LONDON, December 6, 1870.
I think that his Excellency, M. de Bernstoff, Prussian Ambassador to England, takes pleasure in making fun of me. I never meet him but that he announces to me that Paris will capitulate the next day. The next day arrives and Paris does not capitulate. However, this evening his Excellency looked so perfectly sure of what he was saying that I think I can prepare to start for Paris.
PARIS, February 20, 1871.
I only left on the 10th of February. At last I am in Paris. I travelled slowly, by short stages. What a lot of burned villages! What a lot of sacked houses! What a lot of devastated forests, dug-up woods, and bridges and railroads destroyed! And these Europeans treat us as barbarians!
However, among all these ruins there is one the sight of which filled me with the keenest joy. The palace of Saint-Cloud was the summer palace of the Emperor Napoleon, and not a stone upon a stone remains. I contemplated curiously, eagerly, and for a long time the blackened ruins of this palace. Pieces of old Chinese vases were hidden in the heaps of rubbish among the wreck of marble and fragments of shell.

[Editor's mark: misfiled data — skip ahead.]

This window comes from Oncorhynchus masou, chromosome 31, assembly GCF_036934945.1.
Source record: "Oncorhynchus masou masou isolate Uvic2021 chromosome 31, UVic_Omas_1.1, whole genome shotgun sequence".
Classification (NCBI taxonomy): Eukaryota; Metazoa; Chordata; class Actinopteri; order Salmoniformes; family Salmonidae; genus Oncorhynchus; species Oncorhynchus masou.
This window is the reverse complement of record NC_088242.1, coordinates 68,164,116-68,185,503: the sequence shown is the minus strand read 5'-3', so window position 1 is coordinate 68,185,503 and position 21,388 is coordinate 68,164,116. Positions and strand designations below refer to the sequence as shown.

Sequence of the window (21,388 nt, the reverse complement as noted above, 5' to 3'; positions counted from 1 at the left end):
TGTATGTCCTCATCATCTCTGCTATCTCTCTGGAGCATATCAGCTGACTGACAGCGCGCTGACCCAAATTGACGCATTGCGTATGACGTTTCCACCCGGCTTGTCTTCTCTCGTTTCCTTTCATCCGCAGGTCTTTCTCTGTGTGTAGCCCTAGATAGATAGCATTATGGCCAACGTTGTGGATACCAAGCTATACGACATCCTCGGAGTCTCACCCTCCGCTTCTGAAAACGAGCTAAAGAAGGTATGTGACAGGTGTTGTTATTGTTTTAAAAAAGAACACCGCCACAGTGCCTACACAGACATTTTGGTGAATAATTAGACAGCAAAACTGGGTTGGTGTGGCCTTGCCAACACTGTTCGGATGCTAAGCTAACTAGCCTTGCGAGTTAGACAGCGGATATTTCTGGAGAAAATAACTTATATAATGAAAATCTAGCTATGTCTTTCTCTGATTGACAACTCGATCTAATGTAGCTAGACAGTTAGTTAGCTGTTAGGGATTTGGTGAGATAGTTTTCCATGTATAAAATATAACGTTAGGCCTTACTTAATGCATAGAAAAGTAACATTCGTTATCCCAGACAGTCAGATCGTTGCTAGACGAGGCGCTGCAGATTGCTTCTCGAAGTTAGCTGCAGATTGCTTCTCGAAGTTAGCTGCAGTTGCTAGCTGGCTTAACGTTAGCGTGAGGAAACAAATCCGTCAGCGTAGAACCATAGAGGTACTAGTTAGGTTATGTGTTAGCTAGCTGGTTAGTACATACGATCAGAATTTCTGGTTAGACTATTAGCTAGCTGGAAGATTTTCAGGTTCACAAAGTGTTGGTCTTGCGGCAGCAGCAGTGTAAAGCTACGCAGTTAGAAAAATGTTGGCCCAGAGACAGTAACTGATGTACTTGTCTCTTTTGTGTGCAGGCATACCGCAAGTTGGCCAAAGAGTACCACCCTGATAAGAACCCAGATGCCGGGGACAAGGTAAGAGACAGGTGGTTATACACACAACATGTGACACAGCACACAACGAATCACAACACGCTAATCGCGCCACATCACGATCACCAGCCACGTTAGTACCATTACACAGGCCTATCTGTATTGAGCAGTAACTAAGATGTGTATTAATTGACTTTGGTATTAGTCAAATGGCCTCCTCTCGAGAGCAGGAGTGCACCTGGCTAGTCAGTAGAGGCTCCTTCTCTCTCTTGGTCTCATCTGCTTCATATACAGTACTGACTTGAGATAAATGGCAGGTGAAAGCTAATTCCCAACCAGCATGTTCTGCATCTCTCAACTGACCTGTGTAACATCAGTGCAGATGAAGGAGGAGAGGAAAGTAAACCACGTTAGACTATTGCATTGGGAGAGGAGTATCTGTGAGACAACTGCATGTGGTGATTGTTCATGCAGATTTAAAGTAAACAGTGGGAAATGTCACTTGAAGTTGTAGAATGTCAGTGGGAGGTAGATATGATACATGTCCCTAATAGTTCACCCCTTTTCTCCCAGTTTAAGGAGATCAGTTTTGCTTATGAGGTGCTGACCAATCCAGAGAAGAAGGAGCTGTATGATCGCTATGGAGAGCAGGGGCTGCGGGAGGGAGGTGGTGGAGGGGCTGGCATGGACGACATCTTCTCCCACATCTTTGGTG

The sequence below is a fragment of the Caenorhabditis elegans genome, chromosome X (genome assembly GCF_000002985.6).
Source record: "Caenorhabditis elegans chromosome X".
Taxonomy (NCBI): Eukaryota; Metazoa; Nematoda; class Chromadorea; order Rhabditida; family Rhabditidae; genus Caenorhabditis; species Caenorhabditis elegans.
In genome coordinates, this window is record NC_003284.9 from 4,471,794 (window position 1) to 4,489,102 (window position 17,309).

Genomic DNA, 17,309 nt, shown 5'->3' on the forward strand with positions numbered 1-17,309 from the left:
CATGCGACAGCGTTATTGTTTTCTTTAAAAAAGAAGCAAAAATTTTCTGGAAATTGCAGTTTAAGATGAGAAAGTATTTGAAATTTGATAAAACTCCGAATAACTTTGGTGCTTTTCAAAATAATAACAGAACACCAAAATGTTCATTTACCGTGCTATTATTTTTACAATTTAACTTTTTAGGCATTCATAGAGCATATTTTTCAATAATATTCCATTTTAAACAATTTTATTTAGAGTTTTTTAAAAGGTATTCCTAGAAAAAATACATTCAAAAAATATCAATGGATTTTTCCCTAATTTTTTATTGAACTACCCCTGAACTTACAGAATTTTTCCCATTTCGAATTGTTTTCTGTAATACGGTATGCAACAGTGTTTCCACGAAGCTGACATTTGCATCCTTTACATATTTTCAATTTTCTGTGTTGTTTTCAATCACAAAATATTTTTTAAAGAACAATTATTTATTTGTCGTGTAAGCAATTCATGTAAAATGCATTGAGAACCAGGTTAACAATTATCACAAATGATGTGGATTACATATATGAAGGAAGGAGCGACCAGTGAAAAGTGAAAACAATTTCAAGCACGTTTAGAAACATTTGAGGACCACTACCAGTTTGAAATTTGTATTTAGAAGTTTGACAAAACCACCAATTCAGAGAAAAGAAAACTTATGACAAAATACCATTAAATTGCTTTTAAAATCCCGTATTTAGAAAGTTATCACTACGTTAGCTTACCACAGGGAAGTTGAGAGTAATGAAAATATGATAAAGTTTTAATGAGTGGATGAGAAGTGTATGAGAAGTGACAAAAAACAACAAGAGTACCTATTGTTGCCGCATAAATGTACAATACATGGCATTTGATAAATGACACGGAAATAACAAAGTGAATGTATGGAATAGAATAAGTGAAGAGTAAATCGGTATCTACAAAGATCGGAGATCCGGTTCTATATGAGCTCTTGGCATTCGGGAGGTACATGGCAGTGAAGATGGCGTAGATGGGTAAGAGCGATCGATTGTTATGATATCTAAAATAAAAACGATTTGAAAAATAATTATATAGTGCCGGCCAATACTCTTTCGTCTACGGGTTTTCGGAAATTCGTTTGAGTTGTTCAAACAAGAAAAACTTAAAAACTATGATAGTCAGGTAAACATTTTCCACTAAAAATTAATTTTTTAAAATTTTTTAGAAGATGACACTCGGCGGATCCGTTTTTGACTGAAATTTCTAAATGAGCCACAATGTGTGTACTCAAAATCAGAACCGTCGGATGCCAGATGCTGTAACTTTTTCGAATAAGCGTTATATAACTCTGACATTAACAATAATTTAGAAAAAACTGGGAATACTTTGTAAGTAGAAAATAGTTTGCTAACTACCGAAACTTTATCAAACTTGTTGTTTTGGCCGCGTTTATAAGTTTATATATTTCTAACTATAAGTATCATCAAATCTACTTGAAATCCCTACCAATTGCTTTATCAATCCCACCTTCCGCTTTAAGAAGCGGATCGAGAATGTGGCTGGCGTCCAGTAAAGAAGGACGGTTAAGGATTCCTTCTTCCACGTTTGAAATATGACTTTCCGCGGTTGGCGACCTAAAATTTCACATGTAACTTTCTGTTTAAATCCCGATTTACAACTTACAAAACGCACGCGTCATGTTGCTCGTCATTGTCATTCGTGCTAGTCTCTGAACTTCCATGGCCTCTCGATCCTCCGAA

Where did those old Chinese vases come from? Perhaps from the summer palace of our Emperor, from that palace which was devastated, burned, and destroyed by those English and French soldiers who came to bring us civilization.
I was extremely well received by the English, who overwhelmed me with invitations and kindnesses; but none the less I hope that the palaces of Buckingham and Windsor will also have their turn.
PARIS, February 25, 1871.
I have written to M. Jules Favre to let him know that I have been waiting six months for the opportunity of presenting to him the compliments and apologies of the Emperor of China. M. Jules Favre answered me that he is obliged to start for Bordeaux. I shall have an audience in the beginning of March.
PARIS, March 7, 1871.
Another letter from M. Jules Favre. He is expected
at Frankfort by M. de
Bismarck. My audience is again put off.
PARIS, March 17, 1871.
At last, to-morrow, March 18th, at four o’clock,
I am to be received by
M. Jules Favre at the Ministry of Foreign Affairs.
PARIS, March 18, 1871.
We dressed ourselves, I and my two secretaries, in our official costumes, and departed at three o’clock, accompanied by an interpreter. We arrived. The court of the house was filled with people who appeared busy and hurried, and who came and went, carrying cases and packages. The interpreter, after having exchanged several words with an employee of the ministry, said to me:
“Something serious has happened—an insurrection. The Government is again obliged to change its capital!”
At that moment a door opened, and M. Jules Favre himself appeared with a large portfolio under his arm. He explained to the interpreter that I should have my audience at Versailles in several days, and having made me a profound bow, which I returned him, he ran away with his large portfolio.